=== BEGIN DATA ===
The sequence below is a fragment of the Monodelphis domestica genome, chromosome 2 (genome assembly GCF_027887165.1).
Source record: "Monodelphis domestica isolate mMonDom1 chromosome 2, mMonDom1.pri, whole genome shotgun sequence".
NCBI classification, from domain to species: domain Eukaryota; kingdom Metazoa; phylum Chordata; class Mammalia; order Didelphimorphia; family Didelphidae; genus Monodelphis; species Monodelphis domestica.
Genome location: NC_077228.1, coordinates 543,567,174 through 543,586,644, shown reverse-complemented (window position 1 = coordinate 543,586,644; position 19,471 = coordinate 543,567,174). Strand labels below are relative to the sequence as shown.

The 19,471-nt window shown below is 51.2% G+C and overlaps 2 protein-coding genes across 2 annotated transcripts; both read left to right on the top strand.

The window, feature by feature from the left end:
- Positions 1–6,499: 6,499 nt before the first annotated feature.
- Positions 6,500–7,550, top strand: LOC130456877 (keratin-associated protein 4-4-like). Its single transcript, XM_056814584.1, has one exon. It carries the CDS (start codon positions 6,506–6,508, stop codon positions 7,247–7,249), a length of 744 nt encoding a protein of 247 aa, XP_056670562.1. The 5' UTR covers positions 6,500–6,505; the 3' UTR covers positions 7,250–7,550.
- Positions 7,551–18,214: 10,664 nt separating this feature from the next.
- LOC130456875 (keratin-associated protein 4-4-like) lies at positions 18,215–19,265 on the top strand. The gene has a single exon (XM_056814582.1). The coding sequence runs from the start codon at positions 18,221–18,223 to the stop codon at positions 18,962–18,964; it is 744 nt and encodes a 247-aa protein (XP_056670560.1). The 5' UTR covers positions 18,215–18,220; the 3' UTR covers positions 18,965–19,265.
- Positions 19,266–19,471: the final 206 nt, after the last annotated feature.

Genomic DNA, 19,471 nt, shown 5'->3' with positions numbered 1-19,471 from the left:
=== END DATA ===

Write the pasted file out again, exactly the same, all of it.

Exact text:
The sequence below is a fragment of the Monodelphis domestica genome, chromosome 2 (genome assembly GCF_027887165.1).
Source record: "Monodelphis domestica isolate mMonDom1 chromosome 2, mMonDom1.pri, whole genome shotgun sequence".
NCBI classification, from domain to species: domain Eukaryota; kingdom Metazoa; phylum Chordata; class Mammalia; order Didelphimorphia; family Didelphidae; genus Monodelphis; species Monodelphis domestica.
Genome location: NC_077228.1, coordinates 543,567,174 through 543,586,644, shown reverse-complemented (window position 1 = coordinate 543,586,644; position 19,471 = coordinate 543,567,174). Strand labels below are relative to the sequence as shown.

The 19,471-nt window shown below is 51.2% G+C and overlaps 2 protein-coding genes across 2 annotated transcripts; both read left to right on the top strand.

The window, feature by feature from the left end:
- Positions 1–6,499: 6,499 nt before the first annotated feature.
- Positions 6,500–7,550, top strand: LOC130456877 (keratin-associated protein 4-4-like). Its single transcript, XM_056814584.1, has one exon. It carries the CDS (start codon positions 6,506–6,508, stop codon positions 7,247–7,249), a length of 744 nt encoding a protein of 247 aa, XP_056670562.1. The 5' UTR covers positions 6,500–6,505; the 3' UTR covers positions 7,250–7,550.
- Positions 7,551–18,214: 10,664 nt separating this feature from the next.
- LOC130456875 (keratin-associated protein 4-4-like) lies at positions 18,215–19,265 on the top strand. The gene has a single exon (XM_056814582.1). The coding sequence runs from the start codon at positions 18,221–18,223 to the stop codon at positions 18,962–18,964; it is 744 nt and encodes a 247-aa protein (XP_056670560.1). The 5' UTR covers positions 18,215–18,220; the 3' UTR covers positions 18,965–19,265.
- Positions 19,266–19,471: the final 206 nt, after the last annotated feature.

Genomic DNA, 19,471 nt, shown 5'->3' with positions numbered 1-19,471 from the left: